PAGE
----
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Joan Halifax's perspective resonates with mine. I agree the issue isn't compassion fatigue. Instead it is the disconnection that we have from the contexts of pain, suffering, grief and death that others experience.

When we see images on television that move us to either compassion or sorrow, we are not doing so in the context where we are wholly given to a process where our feelings can have an outlet that brings some kind of resolution.

Thomas Merton, Trappist Monk, at the beginning of No Man Is An Island, wrote, "The gift of love is the gift of the power and the capacity to love, and, therefore, to give love with full effect is also to receive it. So, love can only be kept by being given away, and it can only be given perfectly when it is also received."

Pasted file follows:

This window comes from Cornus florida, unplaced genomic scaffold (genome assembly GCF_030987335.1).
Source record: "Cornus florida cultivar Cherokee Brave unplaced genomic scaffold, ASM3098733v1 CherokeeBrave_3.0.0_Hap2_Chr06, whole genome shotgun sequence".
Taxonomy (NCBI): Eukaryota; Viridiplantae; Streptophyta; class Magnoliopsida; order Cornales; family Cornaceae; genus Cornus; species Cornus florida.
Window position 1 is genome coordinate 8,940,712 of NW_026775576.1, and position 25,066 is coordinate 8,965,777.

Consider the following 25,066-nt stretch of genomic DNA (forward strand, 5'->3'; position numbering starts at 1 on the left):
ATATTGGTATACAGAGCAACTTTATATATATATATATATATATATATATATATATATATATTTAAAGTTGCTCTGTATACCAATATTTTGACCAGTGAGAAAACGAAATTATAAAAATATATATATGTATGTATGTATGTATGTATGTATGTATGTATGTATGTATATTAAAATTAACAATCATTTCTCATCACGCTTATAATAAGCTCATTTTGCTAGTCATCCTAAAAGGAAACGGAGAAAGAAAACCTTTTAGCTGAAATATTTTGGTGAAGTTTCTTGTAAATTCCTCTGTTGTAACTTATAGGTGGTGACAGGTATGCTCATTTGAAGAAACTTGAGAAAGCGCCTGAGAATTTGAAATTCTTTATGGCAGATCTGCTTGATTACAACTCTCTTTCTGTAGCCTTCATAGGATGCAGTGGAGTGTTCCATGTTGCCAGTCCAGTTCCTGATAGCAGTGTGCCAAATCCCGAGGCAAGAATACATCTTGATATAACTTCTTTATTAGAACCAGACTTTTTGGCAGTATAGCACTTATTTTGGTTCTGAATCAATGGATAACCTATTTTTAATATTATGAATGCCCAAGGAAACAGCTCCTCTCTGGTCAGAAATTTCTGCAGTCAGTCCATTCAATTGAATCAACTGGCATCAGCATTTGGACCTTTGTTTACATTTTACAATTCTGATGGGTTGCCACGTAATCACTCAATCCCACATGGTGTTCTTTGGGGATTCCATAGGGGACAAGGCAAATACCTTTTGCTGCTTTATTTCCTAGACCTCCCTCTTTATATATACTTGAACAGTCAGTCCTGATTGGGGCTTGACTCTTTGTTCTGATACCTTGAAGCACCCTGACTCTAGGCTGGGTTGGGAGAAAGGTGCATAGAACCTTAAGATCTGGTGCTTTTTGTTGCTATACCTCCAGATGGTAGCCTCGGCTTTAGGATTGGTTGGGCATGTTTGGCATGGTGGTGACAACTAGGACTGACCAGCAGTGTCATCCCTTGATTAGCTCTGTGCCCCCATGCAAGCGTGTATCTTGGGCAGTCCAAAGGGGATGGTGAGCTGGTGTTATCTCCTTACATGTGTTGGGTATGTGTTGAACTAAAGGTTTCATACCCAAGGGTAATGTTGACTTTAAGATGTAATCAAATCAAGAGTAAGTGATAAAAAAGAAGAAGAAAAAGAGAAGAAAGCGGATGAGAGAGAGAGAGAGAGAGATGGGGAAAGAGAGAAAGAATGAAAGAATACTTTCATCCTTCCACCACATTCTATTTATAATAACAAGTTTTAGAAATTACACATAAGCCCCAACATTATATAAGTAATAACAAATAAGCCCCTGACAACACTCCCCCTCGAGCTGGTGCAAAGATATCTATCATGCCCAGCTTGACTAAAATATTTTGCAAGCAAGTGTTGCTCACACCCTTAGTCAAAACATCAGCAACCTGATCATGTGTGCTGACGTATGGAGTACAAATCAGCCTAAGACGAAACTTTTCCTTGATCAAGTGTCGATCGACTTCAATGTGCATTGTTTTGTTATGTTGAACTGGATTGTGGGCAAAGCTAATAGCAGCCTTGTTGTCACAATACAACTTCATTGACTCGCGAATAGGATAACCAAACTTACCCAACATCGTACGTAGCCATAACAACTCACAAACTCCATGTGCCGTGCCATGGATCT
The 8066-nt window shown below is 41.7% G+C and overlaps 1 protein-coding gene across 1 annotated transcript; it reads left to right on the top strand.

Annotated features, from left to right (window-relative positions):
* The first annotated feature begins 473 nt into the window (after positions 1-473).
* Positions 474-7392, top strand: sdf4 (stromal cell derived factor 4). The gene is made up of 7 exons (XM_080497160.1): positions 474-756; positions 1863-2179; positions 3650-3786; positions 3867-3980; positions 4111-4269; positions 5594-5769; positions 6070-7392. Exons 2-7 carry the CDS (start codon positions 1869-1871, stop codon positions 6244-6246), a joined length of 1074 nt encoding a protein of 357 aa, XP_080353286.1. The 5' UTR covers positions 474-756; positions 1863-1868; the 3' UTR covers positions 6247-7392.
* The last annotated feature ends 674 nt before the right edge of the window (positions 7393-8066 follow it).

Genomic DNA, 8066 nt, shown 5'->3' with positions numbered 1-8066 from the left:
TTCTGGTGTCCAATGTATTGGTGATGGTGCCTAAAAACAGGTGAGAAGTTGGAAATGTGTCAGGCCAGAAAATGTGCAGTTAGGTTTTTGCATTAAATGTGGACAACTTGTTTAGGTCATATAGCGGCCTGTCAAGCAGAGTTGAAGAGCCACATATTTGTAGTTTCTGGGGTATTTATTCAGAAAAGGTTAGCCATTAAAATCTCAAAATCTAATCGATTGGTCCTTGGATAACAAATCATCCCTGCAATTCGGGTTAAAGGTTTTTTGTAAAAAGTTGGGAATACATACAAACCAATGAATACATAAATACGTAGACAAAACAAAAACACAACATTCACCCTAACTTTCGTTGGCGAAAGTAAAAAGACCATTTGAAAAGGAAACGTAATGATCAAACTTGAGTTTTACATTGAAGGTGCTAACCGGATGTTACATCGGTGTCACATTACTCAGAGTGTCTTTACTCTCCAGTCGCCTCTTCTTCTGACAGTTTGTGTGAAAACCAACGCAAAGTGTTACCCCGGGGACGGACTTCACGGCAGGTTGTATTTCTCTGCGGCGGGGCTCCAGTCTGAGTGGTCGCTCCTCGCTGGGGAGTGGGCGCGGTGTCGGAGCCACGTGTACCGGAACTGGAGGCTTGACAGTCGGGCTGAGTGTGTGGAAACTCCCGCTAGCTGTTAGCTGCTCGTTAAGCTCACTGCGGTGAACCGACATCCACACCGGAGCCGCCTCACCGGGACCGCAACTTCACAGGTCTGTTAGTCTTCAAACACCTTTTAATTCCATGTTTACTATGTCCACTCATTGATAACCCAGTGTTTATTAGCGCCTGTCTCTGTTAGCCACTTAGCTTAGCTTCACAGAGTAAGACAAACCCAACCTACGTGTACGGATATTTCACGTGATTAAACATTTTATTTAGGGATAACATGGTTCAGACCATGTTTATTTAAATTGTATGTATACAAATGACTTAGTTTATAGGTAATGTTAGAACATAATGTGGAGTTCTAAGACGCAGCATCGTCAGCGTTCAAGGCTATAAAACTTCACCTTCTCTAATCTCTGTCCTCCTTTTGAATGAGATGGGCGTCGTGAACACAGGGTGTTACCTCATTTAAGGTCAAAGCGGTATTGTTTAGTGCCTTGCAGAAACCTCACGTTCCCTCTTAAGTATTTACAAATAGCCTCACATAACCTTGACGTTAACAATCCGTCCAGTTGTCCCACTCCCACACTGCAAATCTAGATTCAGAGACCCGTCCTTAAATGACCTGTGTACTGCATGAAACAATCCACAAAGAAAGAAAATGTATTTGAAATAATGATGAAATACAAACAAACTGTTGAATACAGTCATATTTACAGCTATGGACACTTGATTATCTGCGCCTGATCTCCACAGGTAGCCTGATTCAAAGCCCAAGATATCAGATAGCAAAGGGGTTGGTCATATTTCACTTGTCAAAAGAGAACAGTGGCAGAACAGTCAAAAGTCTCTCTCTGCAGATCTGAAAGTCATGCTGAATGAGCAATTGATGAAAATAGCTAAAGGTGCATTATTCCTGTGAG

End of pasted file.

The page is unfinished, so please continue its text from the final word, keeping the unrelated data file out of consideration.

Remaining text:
When we emotionally connect with global situations like Darfur or Newtown, there is a disconnection that can add to our own sense of sorrow.

It is important to remember that we are whole beings who need whole relationships, and the possibilities of mutuality to be present to be fully able to care. This is one of our great human challenges that I see.